•    Works closely with all external funding sources and other service providers with shared interests and promotes inter-organizational partnerships wherever collaboration can enhance such services in the region. Appreciates the value of networking and earns the respect of other agencies through a style of collaboration that places the interests of people served above all else.
•    Understands knowledge management, program evaluation, the usefulness of metrics, and is comfortable with information technology and its broad applications. Appreciates the importance of social media, branding, website design, marketing, and media relations in projecting FSA to the community and all current and prospective stakeholders.
    •    Represents and is an articulate, informed, persuasive, charismatic advocate of FSA to community stakeholders, government, associations, agencies, and the media. Has the gravitas and charisma to be the recognizable face of a highly-regarded service organization.
•    Oversees and approves contracts, maintains an agency-wide standard of operation that sets a high standard with respect to all regulations, and complies with all external reporting requirements. Takes executive responsibility for agency compliance with all applicable non-profit laws, labor/workplace laws, contractual obligations, and donor restrictions, and maintains appropriate internal policies and procedures to ensure such compliance. Manages with such a high level of commitment to accuracy, transparency, and trust – and demands the same from all colleagues – that a well-informed, no-surprises governing Board is never in doubt or concerned about performance or compliance information.

PROFESSIONAL QUALIFICATIONS:    The ideal candidate for Executive Director will have:

  • Passion for service, and genuine affection, respect, and compassion for those served by FSA. Embodiment of values, style, and energy that sustain the generosity of spirit that is FSA’s hallmark.
    Extensive non-profit experience at the management level, or executive experience in business, government or the professions, with an extensive history of public service as a non-profit board member and/or public official in the field of human services.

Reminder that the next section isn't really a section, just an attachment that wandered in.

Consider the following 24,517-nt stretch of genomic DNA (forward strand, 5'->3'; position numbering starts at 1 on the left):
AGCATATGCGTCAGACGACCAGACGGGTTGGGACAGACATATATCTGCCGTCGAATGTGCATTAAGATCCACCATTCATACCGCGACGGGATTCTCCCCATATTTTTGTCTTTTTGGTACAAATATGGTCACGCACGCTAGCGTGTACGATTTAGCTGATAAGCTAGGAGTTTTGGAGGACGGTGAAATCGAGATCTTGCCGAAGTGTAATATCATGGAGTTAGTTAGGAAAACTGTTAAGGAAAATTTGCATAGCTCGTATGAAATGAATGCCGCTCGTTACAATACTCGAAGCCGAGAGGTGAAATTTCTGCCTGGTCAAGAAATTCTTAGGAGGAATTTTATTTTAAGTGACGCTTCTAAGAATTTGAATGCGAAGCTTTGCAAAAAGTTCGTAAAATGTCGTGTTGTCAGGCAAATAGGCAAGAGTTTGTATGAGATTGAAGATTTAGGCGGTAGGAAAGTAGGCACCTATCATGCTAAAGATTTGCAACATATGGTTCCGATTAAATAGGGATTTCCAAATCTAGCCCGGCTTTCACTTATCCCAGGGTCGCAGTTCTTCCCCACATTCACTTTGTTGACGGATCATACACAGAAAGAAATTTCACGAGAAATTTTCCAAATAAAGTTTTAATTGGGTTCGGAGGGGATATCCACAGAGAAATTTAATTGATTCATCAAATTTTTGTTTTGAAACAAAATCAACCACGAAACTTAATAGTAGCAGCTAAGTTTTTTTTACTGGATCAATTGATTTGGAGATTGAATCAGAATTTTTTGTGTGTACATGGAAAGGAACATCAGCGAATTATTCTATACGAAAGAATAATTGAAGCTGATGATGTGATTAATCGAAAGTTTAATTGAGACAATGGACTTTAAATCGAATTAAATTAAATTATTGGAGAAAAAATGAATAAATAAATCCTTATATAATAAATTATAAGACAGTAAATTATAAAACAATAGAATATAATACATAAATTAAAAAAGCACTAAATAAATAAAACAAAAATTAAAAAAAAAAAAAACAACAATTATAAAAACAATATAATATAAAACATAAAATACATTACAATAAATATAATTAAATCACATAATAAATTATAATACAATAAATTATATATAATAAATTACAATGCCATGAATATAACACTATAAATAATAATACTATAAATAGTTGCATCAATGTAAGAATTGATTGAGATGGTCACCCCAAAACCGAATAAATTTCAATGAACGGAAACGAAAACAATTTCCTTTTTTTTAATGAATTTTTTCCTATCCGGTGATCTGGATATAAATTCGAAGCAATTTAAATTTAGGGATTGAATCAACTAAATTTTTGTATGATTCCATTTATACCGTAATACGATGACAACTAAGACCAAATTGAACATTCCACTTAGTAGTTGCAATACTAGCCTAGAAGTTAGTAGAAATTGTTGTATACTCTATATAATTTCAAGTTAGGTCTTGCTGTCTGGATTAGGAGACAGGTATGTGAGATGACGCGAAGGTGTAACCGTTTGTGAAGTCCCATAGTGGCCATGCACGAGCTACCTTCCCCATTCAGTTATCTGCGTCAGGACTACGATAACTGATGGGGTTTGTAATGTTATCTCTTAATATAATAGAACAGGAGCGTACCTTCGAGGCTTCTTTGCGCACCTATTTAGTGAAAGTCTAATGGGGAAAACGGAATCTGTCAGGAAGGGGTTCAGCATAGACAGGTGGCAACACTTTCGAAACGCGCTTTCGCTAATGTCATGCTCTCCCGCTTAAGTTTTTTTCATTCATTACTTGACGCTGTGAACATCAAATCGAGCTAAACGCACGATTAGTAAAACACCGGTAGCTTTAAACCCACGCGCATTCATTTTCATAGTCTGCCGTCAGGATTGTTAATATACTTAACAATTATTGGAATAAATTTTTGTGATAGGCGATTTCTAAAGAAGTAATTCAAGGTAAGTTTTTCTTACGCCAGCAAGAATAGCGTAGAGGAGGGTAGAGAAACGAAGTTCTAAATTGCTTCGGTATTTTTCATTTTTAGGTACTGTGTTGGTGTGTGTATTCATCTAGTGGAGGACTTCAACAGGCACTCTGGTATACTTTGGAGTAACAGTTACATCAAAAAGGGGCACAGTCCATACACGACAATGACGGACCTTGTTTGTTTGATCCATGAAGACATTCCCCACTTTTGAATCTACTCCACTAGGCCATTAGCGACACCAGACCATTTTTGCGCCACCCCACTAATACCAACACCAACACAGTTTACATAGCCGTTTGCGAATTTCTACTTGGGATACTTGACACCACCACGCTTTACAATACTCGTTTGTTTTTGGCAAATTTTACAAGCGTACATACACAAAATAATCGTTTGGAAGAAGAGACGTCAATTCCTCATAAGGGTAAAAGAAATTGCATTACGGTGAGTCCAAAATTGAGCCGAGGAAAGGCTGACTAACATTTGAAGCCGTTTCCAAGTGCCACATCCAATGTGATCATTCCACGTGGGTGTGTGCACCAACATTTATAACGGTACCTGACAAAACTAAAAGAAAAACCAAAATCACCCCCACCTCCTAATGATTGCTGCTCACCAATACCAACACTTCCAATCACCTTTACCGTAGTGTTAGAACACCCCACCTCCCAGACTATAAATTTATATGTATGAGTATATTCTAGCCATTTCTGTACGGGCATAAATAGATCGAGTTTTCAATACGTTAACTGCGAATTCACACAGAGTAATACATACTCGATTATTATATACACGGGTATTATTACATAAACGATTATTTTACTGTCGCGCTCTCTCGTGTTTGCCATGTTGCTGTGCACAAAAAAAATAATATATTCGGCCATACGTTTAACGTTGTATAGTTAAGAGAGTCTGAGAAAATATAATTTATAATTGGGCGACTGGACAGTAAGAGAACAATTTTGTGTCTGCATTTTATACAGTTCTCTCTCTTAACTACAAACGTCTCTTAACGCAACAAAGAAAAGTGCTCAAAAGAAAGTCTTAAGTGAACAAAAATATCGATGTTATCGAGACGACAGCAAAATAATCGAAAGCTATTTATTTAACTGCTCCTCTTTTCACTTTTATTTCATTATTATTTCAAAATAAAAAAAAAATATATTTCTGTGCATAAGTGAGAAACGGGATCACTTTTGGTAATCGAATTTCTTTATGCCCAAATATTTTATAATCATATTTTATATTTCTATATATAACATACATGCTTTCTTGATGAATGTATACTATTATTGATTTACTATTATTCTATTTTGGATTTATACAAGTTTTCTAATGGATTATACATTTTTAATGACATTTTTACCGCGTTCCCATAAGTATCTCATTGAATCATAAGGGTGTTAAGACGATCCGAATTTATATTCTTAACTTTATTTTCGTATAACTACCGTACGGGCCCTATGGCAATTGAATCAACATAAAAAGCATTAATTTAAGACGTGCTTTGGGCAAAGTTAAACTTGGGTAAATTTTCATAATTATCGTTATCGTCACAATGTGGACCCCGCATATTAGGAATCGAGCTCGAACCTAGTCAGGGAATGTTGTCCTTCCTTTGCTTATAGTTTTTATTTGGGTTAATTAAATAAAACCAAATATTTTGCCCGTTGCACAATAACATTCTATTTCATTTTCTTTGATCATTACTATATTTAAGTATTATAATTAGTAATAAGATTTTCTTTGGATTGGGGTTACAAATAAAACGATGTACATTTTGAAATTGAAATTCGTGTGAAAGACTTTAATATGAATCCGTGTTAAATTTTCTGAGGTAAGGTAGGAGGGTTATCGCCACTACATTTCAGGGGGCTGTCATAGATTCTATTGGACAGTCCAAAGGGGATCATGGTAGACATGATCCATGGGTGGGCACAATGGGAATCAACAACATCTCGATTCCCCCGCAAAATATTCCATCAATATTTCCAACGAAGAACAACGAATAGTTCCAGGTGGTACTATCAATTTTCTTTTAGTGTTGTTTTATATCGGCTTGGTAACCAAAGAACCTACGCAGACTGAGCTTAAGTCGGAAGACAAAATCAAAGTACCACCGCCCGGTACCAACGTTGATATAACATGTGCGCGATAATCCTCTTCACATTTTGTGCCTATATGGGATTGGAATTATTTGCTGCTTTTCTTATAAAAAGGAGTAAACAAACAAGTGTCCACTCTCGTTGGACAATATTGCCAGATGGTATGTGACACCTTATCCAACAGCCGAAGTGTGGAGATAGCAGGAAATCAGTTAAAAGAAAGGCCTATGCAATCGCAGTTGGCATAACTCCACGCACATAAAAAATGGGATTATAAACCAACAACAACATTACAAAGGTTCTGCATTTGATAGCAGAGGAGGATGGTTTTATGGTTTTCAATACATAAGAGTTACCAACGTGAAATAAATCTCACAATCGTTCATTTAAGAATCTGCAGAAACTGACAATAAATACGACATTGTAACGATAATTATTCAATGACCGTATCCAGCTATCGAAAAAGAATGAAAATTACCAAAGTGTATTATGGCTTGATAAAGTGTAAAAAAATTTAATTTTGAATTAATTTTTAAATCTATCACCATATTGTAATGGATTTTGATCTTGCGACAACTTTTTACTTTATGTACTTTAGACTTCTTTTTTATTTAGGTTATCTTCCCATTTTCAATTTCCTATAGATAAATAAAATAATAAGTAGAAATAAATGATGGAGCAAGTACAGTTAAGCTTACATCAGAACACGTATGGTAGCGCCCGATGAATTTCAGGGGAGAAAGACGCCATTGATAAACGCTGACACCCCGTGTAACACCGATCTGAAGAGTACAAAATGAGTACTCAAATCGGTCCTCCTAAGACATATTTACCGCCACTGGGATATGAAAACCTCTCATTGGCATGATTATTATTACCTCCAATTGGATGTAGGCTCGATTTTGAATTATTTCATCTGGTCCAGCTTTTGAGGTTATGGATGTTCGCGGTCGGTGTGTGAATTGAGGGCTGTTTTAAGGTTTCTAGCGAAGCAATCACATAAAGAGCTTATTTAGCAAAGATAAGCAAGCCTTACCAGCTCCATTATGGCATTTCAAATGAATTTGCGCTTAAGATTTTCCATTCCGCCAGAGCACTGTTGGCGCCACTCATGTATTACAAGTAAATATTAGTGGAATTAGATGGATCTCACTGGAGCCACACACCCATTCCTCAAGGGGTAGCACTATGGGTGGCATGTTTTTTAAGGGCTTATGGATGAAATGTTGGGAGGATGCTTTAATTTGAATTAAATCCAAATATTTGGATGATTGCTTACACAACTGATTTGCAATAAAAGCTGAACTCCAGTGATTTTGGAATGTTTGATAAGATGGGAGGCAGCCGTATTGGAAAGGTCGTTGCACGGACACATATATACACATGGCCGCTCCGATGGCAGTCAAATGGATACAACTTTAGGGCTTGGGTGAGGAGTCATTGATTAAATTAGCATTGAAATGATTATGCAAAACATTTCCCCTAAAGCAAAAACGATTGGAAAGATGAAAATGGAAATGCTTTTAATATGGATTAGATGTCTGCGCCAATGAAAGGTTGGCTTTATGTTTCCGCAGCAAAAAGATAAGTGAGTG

Familiarity with and ease in the culture experienced by residents of Santa Cruz and California’s Central Coast, or, evidence of the ability quickly to adapt to and succeed in this unique community environment;
    Though not essential for the leader who is a quick-learner and has the high level of emotional intelligence found in capable leaders of behavioral health organizations, familiarity with mental health services, and even clinical experience, is preferred.
    Profit and loss experience evidencing a high level of financial acumen and the ability to lead creatively in times of both surplus and financial exigency; entrepreneurial ability appropriate to a rapidly changing and turbulent funding and service environment. Evidence of anticipation of risk, sound judgment in crisis, grace under pressure.
    Ability to move an organization forward day by day in the context of the long view. Experience with successful implementation of plans, making intentions happen, both tactically and strategically, with planning, anticipation of challenges and surprises, monitoring of progress, attentive follow-up of outcomes and implications for next steps.
    Fundraising ability, with the tenacity to pursue the “yes,” and the durability to rebound from the “no,” fueled by an infectious passion for the work. A sophisticated understanding of how to engage friends, volunteers, and Board in attracting governmental, corporate, foundation, and individual support to provide resources essential to maintain a viable and sustainable business model.